Yesterday, I got that email every parent anticipates toward the close of summer, the one from your kid’s new teacher, letting you know your child will be in his or her class. Yep, it’s that time of year already. It’d be awfully cliché of me to say time flies, but the summer did seem to go by zippy-quick this year.

Well, I’m getting ahead of myself. There are almost three weeks left. If you’re like me and school starts very soon yet you want to get some more reading in with your children, especially those heading to school for the very first time, I’ve had my eye lately on some great preschool and Kindergarten titles that I’ll share today. Most are already out, and some will be out right around when school starts (especially for those of you in parts of the country that start later than we do in the South).

First up is a new collection of stories that will appeal to your own Inner Kid. That is, if you grew up, as I did, during the Richard Scarry era, you will be taking a trip down memory lane. In July, Random House released Richard Scarry’s Best Little Golden Books Ever! These are nine stories illustrated by Scarry himself, and the collection includes farm animals; cars and trucks; traditional stories, such as Chicken Little and The Gingerbread Man; lots of fuzzy chicks and bunnies and bears; and some manners to boot.

It’s a handsomely designed collectionRichard Scarry ; the book’s trim size is small, like Golden Books are, yet it’s a thick book. The art is beautifully reproduced in all its vivid colors (though, as for the human characters, it’s a sea of white faces—these stories, it goes without saying, were published well before things like “WeNeedDiversity” was ever a meme). It closes with a brief letter from Scarry’s son, Huck, about which of the stories were taken from real life, and it includes a snazzy black-and-white photo of Richard and his wife, Patsy Scarry, in a black MG-TC. Huck even notes that both parents wrote the stories, though it was Richard who illustrated them. (Fortunately, Scarry’s version of Chicken Little—a tale with various endings, depending on who is adapting it—eschews any heavy-handed moralism and includes Foxy Loxy’s consumption of each and every animal, ending with “So the king never knew that the sky was falling.” Abrupt. And funny.)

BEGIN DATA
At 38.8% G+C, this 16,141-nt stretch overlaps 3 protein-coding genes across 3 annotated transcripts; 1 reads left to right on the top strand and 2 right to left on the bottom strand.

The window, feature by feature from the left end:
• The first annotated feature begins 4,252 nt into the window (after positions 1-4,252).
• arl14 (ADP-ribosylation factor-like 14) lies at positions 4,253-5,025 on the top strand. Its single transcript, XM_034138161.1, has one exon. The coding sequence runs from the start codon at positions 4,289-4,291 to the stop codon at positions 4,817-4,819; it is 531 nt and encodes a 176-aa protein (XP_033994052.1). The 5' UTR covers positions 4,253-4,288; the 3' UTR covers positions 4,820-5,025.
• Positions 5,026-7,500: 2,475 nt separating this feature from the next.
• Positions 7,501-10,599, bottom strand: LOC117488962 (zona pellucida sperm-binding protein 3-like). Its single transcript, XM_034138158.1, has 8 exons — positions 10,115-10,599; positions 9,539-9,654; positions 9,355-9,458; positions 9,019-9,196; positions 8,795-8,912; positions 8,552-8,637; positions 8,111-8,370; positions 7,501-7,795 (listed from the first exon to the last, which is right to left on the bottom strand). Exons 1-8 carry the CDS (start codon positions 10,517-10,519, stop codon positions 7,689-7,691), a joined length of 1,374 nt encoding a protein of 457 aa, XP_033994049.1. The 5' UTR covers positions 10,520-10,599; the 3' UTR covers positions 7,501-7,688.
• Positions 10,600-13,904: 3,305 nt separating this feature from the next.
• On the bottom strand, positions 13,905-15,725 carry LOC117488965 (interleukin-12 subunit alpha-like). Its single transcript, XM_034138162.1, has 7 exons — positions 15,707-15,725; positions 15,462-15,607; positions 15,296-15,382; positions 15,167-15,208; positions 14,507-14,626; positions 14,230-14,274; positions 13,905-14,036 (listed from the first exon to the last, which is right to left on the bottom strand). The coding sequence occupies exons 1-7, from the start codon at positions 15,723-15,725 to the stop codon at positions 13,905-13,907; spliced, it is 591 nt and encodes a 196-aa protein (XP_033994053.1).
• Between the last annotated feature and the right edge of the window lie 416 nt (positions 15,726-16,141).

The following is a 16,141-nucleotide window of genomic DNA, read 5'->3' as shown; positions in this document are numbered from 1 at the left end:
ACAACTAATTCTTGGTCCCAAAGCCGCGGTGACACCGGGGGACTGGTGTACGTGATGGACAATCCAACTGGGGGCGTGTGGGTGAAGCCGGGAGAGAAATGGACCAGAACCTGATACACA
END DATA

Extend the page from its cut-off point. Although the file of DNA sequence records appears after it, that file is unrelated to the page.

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Hervé Tullet, O! Breaker of the Fourth Wall, will be back in September with an interactive new title for very young readers. Those of you who enjoyed the New York Times best-seller Press Here (2011) are in for a similar treat. Mix It Up! once again invites young readers to interact with the book; it’s a playful and imaginative discovery of colors and how they mix to make other colors. Children who enjoyed shaking andFlashlight! twisting and jumping around with Press Here will not be disappointed: There’s even an invitation to smush some pages together in this one. Art teachers of the world, take note! And “have the real paints handy,” writes the Kirkus review for this one. (And if you missed Tullet’s Help! We Need a Title! from May of this year, there’s still time to help him finish his story.)

Last year, Lizi Boyd released the exquisite Inside Outside, a book I really loved yet failed to write about here at Kirkus or at my own blog. I’ll try to make up for it now by mentioning her newest, coming in mid-August, called Flashlight. This is a wordless wonder with a primarily nighttime palette (a challenging thing to pull off in picture books). It’s the story of a young boy who explores the woods at night with a flashlight. There are all kinds of surprises waiting for him in his light’s beam—some bats, surprised owls and stealthy foxes. There is also humor (these animals aren’t afraid to make use of the flashlight themselves), and the use of die-cut pages makes this a story to pore over and explore. It’s a true delight for young children.

And then in mid-September, speaking of wordless books, don’t miss the U.S. release of Princesse Camcam’s Fox’s Garden, originally released in France last year. It’s a sweet story of generosity, and the art, mFox's Gardenade from cut paper with not a digital assist in sight (per the publisher), is simply gorgeous. There is perhaps no other word for it.

There are so many more books to discover during the lazy days of summer (or what’s left of it), but this is a good start, especially with very young children. Happy reading—and soak in some sun rays while you can!

Julie Danielson (Jules) conducts interviews and features of authors and illustrators at Seven Impossible Things Before Breakfast, a children's literature blog primarily focused on illustration and picture books.